At many campsites, they have a small farm shop. So if you’re really worried about milk going off, or you are desperate for your eggs to be sunny side up rather than omelette, you can usually pick up staples in the shop. Some sites also have fridges for use by the campers. Just make sure that you label your food and drink in them and take what’s left when you leave.

Camping Breakfast Nutrition

Whatever you decide to have for your camping breakfast, make sure that it’s filling, hearty, tasty, and full of good slow-release energy. You want a good foundation for a day’s activity. Camping time is definitely not diet time. You’ll need the extra calories for physical activities and keeping warm overnight. All the fresh air will make you hungry, don’t deny yourself vital calories.

Looking at calorie counts, typical MREs (Meals Ready to Eat – forces rations) have around 1200 calories per meal – that’s 3600 calories a day. We look at MREs because they are packed and designed to keep soldiers going in the field. We may not be soldiers, but hiking and even sight-seeing still take up huge amounts of calories, so we need to make sure we are starting the day with a decent amount to keep going.

MREs are a good choice for people who are worried about food storage or cooking outdoors (check out this article on campfire cooking!). Many of the modern ones include a flameless ration heater to heat it up.

Along with MREs, have a look at some of the ready-made foods for campers/backpackers – Firepot have some really really tasty packs! Ready-made foods are a great alternative to carrying fresh food around. Some require water, some are boil in the bag. They are all shelf-stable and last for a long time, so you can stock up for the next year in one shopping trip!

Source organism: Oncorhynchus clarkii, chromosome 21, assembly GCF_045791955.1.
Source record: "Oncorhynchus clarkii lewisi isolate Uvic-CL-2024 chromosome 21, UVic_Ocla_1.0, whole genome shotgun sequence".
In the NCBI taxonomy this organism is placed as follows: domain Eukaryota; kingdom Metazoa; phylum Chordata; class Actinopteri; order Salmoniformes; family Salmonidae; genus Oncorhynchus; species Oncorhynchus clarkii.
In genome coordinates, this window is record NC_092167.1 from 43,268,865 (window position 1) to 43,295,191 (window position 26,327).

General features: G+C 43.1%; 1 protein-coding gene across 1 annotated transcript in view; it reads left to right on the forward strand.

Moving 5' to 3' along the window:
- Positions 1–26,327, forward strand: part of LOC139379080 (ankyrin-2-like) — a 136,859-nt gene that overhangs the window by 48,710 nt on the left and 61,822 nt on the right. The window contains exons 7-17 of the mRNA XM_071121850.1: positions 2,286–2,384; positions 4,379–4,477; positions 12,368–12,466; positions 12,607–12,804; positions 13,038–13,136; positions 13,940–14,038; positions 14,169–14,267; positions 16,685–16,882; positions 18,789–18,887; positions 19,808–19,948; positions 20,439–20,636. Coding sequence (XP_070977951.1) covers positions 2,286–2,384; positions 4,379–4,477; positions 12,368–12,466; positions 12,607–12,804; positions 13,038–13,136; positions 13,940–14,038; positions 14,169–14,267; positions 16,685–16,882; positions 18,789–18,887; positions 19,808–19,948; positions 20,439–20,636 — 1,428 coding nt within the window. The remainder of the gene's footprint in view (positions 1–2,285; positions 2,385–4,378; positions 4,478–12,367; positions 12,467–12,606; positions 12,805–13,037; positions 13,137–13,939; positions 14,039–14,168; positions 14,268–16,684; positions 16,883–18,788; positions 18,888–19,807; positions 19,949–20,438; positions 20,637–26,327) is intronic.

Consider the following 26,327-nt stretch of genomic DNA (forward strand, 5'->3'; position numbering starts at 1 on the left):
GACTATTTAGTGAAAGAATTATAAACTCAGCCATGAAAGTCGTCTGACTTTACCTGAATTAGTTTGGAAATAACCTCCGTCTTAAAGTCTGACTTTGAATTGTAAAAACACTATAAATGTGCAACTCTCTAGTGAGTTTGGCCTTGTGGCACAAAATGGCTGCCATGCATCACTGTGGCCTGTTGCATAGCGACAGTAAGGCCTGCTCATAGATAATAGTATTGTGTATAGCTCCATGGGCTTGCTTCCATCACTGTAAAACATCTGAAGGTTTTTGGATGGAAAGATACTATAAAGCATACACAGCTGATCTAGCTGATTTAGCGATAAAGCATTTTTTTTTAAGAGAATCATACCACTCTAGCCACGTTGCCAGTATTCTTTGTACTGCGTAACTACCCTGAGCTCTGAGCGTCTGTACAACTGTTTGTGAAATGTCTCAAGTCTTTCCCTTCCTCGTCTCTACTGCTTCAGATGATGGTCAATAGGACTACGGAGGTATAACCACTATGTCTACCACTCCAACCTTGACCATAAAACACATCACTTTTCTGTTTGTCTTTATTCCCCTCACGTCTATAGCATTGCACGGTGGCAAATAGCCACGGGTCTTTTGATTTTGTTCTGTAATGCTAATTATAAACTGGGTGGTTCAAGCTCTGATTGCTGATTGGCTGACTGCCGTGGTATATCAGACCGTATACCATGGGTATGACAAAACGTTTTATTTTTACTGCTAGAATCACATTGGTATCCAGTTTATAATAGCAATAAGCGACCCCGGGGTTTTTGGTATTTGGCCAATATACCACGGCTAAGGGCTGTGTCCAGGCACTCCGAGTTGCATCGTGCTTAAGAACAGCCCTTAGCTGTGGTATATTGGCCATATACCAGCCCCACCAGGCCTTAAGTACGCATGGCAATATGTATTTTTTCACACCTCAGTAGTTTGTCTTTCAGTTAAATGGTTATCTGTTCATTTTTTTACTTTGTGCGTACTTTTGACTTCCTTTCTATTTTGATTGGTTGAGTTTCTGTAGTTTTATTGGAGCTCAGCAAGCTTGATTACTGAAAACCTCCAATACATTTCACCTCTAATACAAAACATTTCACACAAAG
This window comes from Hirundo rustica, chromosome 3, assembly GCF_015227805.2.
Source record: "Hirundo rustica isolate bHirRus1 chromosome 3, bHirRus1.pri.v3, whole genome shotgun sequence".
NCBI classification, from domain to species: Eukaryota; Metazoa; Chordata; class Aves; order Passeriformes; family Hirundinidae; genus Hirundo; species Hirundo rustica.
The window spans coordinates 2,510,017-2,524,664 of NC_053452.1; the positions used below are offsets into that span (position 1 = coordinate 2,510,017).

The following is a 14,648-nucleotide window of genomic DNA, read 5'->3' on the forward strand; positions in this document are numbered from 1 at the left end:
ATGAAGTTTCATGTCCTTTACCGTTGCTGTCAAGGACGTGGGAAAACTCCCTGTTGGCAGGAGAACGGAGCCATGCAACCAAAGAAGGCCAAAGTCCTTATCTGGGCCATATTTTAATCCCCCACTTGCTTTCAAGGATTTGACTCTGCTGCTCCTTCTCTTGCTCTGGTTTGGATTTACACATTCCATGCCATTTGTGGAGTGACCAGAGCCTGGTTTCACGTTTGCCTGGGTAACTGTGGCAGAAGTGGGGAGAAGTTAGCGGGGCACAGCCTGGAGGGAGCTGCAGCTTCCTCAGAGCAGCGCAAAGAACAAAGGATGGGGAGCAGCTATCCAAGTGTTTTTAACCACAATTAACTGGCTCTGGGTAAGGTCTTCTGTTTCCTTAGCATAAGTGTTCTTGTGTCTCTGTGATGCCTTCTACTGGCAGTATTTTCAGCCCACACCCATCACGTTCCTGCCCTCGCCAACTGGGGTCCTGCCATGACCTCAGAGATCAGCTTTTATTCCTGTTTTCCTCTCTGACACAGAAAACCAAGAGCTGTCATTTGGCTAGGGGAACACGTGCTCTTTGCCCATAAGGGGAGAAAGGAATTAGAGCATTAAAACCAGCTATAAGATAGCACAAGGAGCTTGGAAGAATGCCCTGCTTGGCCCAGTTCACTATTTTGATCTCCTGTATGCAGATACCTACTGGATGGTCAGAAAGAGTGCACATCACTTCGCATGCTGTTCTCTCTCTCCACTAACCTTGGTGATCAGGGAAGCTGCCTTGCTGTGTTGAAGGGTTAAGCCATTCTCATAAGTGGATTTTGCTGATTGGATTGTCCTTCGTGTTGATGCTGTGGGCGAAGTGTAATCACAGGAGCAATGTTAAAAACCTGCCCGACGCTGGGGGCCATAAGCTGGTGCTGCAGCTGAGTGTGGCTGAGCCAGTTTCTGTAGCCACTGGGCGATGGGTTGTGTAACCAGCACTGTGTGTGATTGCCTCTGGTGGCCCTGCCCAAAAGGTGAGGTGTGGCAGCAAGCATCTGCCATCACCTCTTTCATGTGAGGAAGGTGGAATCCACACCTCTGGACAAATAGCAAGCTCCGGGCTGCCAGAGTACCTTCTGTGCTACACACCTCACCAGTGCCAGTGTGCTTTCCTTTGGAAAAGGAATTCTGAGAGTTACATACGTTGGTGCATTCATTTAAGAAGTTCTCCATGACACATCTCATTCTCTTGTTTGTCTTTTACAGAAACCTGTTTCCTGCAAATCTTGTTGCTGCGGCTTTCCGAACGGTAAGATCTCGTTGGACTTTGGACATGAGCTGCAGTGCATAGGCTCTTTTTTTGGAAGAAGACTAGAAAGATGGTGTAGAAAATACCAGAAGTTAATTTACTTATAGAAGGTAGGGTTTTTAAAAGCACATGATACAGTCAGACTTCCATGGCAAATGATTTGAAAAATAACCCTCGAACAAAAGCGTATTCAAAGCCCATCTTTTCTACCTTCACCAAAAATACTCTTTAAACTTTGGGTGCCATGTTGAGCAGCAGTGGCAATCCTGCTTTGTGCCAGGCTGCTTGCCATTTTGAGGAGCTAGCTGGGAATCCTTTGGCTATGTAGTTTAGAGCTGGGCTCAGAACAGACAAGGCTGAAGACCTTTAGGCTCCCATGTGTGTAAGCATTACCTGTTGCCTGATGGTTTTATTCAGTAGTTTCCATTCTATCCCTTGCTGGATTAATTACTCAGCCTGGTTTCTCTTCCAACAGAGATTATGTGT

Morning brew

All good breakfasts require a good cup of tea or coffee!

Fee likes to get 3 in 1 coffee sachets (coffee, milk powder and sugar), Niki only drinks real coffee made from ground coffee, so she takes a collapsible filter or her coffee flask (a thermos that has a filter in it for coffee).

We also carry tea bags and powdered milk. For sugar, if we’re camping on our own, we’ll take sugar sachets. If we’re camping together, we’ll take a small jar with an airtight top.

Camping Food: Ideas for Camping Breakfast | Yougo Camping
Camping Food: Ideas for Camping Breakfast | Yougo Camping

Have a look at the travel accessories aisle of the supermarket for empty travel bottles. They’re perfect for sugar, salt and pepper. If you really want to be posh, there are camping specific travel bottles and kits available. If you’re not feeling posh, then reuse old bottles or jars – like we do!

Did you enjoy this article? What is your favourite camping breakfast? Let us know in the comment and share this article on Pinterest!